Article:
Since we started the topic of adulting recently… Here’s a tip in the category of planning ahead! Because we just know you’re going to land an admit to some school this year!! Up to this point, we’d hazard a guess that 99.9% of your time in preparing for this huge big leap in your life…
Now that the craziness of the first round deadlines is behind you, we wanted to make an important point clear:
All school decisions are independent events.
We have touched on this at regular points throughout the life of the blahg, including this post on “I got into one school, should I now try for a better one?”
It matters most to remember this once decisions start coming out and people start getting rejected.
Just because one school rejects you does not mean you’re doomed for all of them to do so.
(Well, that’s true if you’ve done your homework and submitted a strong application to each of the schools. If all your apps are crap then please don’t expect any of them to work out differently.)
Assuming you are a) qualified, and b) presented well and c) did your research to show the school why they’re a fit (not mandatory at all schools, but high priority at most) — then just remember that each school has its own idiosyncrasies and priorities and will be screening your candidacy through at least a slightly different lens.
Typically, if someone makes it into Stanford, they’re also highly likely to get into Harvard. Or at least Wharton.
Or if someone gets into Columbia, then Tuck could easily say ‘yes’ as well.
That’s just because those particular school pairings are more similar than different.
But if Columbia rejects you … that does NOT mean you’re not going to have any luck at Kellogg.
One season we had a BSer admitted to Duke who was turned away from Ross. That was a surprise. But there are often surprises.
We’ve had plenty of people get the interview at Stanford and not at Harvard.
Or make it into LBS but not INSEAD.
These are the same people, with the same profile, and generally similar essay-writing skills, applying to schools that are more similar than different – yet they are able to convert at one place and not another.
See? Independent events.
Happens all the time.
So before you read too much into any one school’s decision on your application – either for or against – just remember that they’re all different. Which is what you’ve already gained an appreciation for, based on all the work you’ve put in in researching them. Well, those differences extend to how they will be interpreting your pitch and the decisions that they make on your candidacy.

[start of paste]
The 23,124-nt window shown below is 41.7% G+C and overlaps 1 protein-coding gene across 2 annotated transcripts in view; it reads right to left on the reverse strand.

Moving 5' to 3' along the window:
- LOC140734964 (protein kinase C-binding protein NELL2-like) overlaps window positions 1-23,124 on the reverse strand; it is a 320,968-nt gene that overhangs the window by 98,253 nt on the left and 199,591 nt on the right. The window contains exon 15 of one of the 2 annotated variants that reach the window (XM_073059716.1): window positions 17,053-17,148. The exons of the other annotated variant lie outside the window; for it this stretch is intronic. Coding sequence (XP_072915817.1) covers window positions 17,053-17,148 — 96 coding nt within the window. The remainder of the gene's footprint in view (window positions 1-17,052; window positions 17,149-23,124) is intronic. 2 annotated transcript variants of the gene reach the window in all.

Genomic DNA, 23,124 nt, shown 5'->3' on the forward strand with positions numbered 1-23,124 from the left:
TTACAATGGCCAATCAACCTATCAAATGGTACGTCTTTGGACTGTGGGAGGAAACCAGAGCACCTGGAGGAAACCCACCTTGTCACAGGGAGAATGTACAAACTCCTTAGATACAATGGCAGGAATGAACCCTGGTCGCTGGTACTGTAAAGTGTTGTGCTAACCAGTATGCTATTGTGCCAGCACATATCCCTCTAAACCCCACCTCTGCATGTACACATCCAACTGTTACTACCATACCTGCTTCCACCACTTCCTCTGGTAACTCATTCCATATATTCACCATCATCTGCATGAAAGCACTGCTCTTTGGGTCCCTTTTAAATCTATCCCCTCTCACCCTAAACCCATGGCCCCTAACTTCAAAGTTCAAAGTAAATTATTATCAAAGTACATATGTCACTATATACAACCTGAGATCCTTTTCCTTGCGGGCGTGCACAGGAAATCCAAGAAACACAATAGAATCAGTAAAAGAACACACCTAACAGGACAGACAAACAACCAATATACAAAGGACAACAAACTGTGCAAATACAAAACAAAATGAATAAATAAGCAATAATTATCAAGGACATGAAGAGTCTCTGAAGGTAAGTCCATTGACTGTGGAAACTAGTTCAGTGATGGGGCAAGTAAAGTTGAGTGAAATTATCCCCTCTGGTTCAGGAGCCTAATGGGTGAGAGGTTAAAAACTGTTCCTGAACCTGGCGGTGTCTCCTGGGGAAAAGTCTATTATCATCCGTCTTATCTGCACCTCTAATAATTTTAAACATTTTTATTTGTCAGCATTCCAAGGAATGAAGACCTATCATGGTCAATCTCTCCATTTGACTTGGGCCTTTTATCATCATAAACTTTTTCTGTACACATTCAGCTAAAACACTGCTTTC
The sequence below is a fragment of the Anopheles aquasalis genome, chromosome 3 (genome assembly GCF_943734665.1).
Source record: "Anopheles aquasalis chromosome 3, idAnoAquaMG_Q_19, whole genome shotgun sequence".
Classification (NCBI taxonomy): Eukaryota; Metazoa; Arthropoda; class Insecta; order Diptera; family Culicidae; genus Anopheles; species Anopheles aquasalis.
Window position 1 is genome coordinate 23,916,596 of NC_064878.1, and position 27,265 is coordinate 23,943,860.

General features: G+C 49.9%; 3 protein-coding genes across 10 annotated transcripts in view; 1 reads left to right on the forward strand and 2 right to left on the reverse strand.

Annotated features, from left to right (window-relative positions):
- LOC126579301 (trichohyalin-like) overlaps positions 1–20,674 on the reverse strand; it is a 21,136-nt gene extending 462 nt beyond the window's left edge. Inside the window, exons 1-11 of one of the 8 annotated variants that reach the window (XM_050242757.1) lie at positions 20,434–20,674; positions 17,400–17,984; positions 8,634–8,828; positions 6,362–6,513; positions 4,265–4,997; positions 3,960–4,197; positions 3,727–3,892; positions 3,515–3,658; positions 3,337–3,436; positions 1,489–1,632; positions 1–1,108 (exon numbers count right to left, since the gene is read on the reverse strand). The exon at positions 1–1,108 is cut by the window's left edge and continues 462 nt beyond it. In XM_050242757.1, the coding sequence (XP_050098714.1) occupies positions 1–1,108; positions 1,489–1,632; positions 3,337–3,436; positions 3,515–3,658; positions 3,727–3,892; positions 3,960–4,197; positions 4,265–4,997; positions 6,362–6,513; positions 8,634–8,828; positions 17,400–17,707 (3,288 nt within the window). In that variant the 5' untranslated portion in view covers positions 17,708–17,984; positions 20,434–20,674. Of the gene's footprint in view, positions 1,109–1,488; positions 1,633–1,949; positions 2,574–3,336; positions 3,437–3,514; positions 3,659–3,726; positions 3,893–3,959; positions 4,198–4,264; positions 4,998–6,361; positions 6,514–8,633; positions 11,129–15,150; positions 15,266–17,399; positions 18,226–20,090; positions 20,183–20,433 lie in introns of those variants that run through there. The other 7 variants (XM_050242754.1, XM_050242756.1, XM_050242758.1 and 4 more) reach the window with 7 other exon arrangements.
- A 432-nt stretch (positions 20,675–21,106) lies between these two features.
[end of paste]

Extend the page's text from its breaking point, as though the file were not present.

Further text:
Of course, all this is predicated on the presumption that you did a good job on the apps.
If we’ve never reviewed your work before, then you can always hit us up for a Post-Mortem Ding Analysis if you start getting those rejects and don’t know why. Or better yet, have us do a Sanity Check on the apps before you submit. We are in the best position possible of answering the “What are my chances?” question through that service. We also always tell people going through the Essay Decimator essay review process if the drafts that they’ve submitted are so far off the mark that they won’t likely work out. We’re big on dealing straight with people.
We also know that this whole thing becomes this massive emotional roller coaster torture chamber experience. So we are trying to help you manage expectations – and better interpret the input that you’re going to be receiving in the coming weeks and months.
Sometimes, a reject is a fluke, and every other app turns into an admit.
Sometimes, the rejects stack up – in which case it’s likely that there’s an unrecoverable flaw in the pitch. Which means, you need to change course before submitting additional applications.
When these rejects are coming TO YOU then understandably, it can be hard to interpret them accurately. That’s what we’re here for. We’re happy to help out if we can!
Last season we had a slew of Round 2 BSers who were reapplying to bschool. No problem with that, plenty of schools are very open to reapplicants. The problem occurred with the essays. In multiple cases, these applicants hit us up for help really really late – like, less than a week before their deadline….